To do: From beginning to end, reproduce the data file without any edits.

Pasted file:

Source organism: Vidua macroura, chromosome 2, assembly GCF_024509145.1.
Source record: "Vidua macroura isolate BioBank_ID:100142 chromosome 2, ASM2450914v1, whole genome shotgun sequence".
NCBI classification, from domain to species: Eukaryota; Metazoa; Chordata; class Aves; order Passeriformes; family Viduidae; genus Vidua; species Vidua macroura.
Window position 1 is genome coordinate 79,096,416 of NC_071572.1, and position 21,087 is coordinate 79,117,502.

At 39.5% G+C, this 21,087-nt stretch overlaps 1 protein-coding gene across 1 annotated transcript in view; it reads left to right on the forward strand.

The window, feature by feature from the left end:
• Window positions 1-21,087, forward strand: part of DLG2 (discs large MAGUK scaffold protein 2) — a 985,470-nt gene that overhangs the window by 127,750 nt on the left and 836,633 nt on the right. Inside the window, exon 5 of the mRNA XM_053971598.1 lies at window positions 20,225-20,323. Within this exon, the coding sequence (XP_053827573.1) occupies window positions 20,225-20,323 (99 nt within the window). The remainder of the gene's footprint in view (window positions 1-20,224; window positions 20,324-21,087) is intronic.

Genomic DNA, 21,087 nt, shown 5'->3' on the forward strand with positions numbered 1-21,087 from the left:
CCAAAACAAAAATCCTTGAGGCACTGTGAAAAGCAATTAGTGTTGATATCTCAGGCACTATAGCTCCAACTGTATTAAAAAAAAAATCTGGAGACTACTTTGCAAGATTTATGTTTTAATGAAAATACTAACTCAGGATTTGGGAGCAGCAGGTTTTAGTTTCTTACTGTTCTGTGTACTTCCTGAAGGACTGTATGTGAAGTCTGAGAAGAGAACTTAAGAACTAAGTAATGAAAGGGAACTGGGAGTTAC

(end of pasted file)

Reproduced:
Source organism: Vidua macroura, chromosome 2, assembly GCF_024509145.1.
Source record: "Vidua macroura isolate BioBank_ID:100142 chromosome 2, ASM2450914v1, whole genome shotgun sequence".
NCBI classification, from domain to species: Eukaryota; Metazoa; Chordata; class Aves; order Passeriformes; family Viduidae; genus Vidua; species Vidua macroura.
Window position 1 is genome coordinate 79,096,416 of NC_071572.1, and position 21,087 is coordinate 79,117,502.

At 39.5% G+C, this 21,087-nt stretch overlaps 1 protein-coding gene across 1 annotated transcript in view; it reads left to right on the forward strand.

The window, feature by feature from the left end:
• Window positions 1-21,087, forward strand: part of DLG2 (discs large MAGUK scaffold protein 2) — a 985,470-nt gene that overhangs the window by 127,750 nt on the left and 836,633 nt on the right. Inside the window, exon 5 of the mRNA XM_053971598.1 lies at window positions 20,225-20,323. Within this exon, the coding sequence (XP_053827573.1) occupies window positions 20,225-20,323 (99 nt within the window). The remainder of the gene's footprint in view (window positions 1-20,224; window positions 20,324-21,087) is intronic.

Genomic DNA, 21,087 nt, shown 5'->3' on the forward strand with positions numbered 1-21,087 from the left:
CCAAAACAAAAATCCTTGAGGCACTGTGAAAAGCAATTAGTGTTGATATCTCAGGCACTATAGCTCCAACTGTATTAAAAAAAAAATCTGGAGACTACTTTGCAAGATTTATGTTTTAATGAAAATACTAACTCAGGATTTGGGAGCAGCAGGTTTTAGTTTCTTACTGTTCTGTGTACTTCCTGAAGGACTGTATGTGAAGTCTGAGAAGAGAACTTAAGAACTAAGTAATGAAAGGGAACTGGGAGTTAC